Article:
Redigit–Terraria‘s equivalent of Notch–went on record stating that the Terraria 1.3 update may be the last one he works on before moving on to a project outside of the Terraria series, as well as the inevitable Terraria 2. Like Notch, Redigit is passing the game on to his peers to continue in his absence.
What sets Terraria apart from Minecraft?
Obvious points aside–Terraria is 2D while Minecraft is 3D—Terraria is a vastly different game from Minecraft. Just about the only thing they truly have in common is the fact that you have to collect your resources to build, and survive, somehow, in a crazy world of horrors. But that is where their similarities stop and their glorious differences begin.
Minecraft‘s world generation is essentially infinite–well, not really. It’s just that the world is so huge that you are unlikely to ever reach the border without taking the time out of your day to look for it. Even then, you can modify the game to extend these capabilities so it doesn’t really matter. Terraria, instead, generates the entire world for you before you even hop in, that way you don’t have to deal with all of the chunk loading. There are three world sizes, as of now: Large, Medium, and Small. Honestly, even Small worlds can seem rather sizable to a new player.
Terraria had bosses before Minecraft even released the concept for The End; it was always about the game, not just open survival. They started out with 3 notable bosses and have since expanded to a cast of 18 big-baddies-that-will-crush-your-teeth-in — and that’s just including the one’s appearing on the PC version. And believe me when I say there are huge gaps in difficulty at times.
Unlike Minecraft, Terraria has no peaceful worlds–and before you ask, yes monsters will break down your doors (during invasions). Almost everything in this world is out to get you. To defend yourself, you need to upgrade your health, mana, armor, weapons, and accessories for a wide array of effects that will net you the advantage you need in this unforgiving world. Unless you’re playing in Multiplayer, the only people who are on your side here are the various NPCs that move in around the player to help in their endeavors.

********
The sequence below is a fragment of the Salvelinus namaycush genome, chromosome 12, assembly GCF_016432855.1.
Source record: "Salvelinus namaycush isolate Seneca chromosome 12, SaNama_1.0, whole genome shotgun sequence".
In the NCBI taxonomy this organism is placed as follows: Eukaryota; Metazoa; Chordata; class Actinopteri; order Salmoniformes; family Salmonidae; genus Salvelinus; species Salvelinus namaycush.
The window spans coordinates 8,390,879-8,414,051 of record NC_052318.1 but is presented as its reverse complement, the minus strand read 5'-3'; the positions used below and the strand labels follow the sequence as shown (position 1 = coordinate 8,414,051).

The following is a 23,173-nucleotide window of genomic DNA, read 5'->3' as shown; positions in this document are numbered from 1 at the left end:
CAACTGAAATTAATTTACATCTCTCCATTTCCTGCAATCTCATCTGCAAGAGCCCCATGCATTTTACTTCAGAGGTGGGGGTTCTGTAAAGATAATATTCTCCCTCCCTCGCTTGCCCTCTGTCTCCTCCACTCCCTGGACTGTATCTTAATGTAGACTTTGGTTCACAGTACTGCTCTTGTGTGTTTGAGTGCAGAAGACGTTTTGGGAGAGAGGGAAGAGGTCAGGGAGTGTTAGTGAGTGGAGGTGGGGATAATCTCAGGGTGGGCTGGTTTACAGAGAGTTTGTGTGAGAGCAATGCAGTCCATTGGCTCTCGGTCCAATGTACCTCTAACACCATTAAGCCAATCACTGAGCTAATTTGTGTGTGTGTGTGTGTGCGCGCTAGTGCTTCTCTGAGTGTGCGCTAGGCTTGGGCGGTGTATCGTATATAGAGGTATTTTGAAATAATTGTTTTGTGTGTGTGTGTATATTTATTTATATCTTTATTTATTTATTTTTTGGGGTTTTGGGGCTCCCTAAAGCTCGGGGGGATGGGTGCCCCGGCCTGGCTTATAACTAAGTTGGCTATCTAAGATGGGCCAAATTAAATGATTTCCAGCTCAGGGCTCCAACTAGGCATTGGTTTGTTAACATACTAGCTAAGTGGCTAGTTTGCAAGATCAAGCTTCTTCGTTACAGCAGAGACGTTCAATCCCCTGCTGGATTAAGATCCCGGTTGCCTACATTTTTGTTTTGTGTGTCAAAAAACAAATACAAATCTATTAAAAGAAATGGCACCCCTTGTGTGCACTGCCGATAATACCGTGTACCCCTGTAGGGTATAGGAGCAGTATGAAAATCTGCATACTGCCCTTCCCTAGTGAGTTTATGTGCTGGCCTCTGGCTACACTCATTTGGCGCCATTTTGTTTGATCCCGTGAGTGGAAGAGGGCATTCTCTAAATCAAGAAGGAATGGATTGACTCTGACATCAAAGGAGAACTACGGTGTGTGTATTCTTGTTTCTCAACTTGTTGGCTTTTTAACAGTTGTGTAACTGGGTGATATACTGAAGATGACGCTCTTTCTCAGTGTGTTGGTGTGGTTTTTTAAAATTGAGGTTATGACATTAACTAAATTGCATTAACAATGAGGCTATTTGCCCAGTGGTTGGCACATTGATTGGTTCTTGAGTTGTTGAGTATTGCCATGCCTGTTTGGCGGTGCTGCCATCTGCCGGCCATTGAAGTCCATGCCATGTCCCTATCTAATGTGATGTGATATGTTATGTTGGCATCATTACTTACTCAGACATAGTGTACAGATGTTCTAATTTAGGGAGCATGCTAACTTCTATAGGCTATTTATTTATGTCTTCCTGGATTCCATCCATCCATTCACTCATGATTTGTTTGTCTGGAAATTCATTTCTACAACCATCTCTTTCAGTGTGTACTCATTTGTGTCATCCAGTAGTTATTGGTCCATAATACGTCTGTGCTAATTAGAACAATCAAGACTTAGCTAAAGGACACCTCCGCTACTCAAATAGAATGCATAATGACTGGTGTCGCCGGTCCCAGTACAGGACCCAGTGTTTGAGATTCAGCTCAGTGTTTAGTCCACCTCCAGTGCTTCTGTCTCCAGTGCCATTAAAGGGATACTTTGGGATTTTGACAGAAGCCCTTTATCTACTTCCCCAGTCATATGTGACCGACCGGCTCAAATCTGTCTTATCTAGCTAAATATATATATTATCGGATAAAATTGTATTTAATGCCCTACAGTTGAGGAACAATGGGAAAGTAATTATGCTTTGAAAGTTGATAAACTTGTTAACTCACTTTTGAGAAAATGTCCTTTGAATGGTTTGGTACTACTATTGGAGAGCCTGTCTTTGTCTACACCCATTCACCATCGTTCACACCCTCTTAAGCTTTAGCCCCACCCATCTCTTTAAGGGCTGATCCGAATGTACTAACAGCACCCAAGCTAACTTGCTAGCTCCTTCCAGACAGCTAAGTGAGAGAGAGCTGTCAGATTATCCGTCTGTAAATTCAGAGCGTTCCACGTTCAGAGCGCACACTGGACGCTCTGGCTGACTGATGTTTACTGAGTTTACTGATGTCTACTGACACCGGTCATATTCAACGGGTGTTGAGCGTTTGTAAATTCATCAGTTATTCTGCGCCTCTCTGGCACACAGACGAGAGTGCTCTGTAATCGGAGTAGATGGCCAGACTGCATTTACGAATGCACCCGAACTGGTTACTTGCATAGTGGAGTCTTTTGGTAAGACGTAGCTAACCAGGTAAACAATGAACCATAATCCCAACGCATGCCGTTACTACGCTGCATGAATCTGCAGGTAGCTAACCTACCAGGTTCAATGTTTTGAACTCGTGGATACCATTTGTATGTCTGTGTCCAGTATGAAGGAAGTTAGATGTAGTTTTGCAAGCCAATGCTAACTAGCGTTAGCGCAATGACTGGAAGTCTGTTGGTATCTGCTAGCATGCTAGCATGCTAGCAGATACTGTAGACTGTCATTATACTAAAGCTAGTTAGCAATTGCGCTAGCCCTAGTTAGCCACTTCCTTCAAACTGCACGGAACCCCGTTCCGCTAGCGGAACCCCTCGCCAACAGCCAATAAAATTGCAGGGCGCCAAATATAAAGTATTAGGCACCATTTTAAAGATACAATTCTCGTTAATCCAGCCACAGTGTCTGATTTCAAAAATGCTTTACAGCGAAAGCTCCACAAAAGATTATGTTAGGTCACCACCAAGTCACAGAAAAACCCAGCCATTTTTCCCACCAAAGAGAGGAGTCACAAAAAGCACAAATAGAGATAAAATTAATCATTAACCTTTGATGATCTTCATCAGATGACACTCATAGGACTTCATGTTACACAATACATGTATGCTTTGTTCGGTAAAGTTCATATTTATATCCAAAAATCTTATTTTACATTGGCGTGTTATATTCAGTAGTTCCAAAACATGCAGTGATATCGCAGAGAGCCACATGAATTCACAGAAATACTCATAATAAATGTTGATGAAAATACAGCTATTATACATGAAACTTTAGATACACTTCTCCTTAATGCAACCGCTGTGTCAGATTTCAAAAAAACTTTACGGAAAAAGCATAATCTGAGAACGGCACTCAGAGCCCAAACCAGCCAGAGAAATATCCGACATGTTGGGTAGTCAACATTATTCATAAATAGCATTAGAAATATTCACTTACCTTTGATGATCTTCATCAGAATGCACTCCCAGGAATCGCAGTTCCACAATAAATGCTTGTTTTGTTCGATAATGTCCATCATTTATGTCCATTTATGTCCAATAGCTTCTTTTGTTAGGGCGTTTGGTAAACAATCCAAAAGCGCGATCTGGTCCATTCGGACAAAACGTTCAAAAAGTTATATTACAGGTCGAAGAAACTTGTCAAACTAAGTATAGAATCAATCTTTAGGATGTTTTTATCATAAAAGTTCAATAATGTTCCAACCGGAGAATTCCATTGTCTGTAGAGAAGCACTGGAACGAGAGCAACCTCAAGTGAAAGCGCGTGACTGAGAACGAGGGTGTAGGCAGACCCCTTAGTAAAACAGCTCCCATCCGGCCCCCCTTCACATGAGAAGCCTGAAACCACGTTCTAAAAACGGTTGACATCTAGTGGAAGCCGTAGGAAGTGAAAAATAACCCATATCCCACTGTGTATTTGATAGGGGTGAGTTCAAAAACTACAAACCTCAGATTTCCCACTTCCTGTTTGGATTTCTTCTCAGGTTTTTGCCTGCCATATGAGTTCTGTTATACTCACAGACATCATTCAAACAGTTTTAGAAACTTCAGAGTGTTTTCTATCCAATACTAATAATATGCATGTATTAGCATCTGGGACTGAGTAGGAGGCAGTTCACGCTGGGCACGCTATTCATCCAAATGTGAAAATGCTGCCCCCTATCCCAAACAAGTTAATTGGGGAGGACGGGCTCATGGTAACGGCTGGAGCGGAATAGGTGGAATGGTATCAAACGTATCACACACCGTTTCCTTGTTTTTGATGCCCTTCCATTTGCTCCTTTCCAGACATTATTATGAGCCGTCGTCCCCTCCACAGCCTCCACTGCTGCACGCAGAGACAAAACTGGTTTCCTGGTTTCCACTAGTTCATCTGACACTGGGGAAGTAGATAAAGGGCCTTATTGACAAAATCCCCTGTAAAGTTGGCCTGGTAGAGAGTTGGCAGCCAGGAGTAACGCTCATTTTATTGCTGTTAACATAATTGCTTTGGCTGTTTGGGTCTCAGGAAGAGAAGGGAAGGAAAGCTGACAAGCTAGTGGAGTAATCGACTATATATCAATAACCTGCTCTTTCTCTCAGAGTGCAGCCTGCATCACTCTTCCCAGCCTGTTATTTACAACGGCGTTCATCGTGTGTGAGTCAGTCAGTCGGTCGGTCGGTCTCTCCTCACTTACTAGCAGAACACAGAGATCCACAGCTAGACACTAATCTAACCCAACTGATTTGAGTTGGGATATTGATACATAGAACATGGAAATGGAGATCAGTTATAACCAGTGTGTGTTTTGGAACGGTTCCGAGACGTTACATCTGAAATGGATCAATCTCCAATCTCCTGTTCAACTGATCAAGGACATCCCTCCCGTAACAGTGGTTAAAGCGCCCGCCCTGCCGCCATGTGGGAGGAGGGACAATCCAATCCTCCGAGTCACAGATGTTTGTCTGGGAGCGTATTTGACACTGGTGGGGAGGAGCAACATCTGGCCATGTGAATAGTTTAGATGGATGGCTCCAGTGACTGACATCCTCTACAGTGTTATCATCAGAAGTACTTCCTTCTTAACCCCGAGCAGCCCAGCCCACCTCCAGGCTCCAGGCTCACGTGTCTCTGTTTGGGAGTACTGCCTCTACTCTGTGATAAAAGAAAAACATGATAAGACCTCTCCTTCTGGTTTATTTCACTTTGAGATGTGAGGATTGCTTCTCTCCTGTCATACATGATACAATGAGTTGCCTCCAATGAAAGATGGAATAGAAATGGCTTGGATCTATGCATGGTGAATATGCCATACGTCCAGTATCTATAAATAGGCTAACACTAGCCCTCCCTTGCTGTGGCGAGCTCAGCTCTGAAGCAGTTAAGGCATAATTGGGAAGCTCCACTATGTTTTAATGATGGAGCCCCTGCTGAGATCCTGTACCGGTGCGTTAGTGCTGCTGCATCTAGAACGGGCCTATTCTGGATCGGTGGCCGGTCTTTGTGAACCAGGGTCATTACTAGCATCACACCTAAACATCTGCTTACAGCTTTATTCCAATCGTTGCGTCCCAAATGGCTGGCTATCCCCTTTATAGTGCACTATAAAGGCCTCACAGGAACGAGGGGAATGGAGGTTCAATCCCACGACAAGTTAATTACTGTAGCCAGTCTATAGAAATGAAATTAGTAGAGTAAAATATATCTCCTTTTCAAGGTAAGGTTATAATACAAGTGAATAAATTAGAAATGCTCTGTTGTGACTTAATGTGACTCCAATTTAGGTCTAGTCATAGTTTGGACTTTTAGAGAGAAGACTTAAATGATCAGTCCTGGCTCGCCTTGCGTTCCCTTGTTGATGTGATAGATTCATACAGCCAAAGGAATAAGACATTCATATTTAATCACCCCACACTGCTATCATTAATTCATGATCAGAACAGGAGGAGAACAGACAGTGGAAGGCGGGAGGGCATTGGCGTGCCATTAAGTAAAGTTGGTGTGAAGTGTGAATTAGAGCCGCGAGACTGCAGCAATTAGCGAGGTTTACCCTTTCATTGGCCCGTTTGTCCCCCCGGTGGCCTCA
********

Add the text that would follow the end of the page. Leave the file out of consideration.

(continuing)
Terraria 1.3–the next content update–promises to boost the item count over 3000. Three-thousand items is a lot, and these currently include fleshed out furniture sets, many alchemical potions, a wide variety of crafting stations, chests, torch and light-source variety, dyes, paints, wallpapers, paintings, mob banners, display gear, wiring features, accessories, wings, pets, mounts, building materials, crafting items, a solid variety of armor, weapons, and more.
Minecraft is unique, and it will always be Minecraft. I will return to Minecraft because I can play the game differently than I play Terraria. In a way, it’s more peaceful. I wouldn’t trade either game for the other. Their gameplay, once fleshed out, is completely different from one another. Fans of one game aren’t necessarily guaranteed to enjoy the other. Terraria may be too extreme for some people. Minecraft could simply have too little items. Both games have special niches that they fit into. They are honestly nothing alike.
I’ve probably spent equal if not grander amounts of time in Minecraft than I have in Terraria, but to this day, Terraria has left a bigger impression on my heart. If I had the choice, I would choose to erase my memory of Minecraft so I can experience the wonder of the game once again. But once that wonder is gone, Minecraft has grown dull. I know there’s a huge modding community that keep the game alive and well, but for some reason, mods have always carried an odd stigma and I can’t bring myself to enjoying something that I placed there.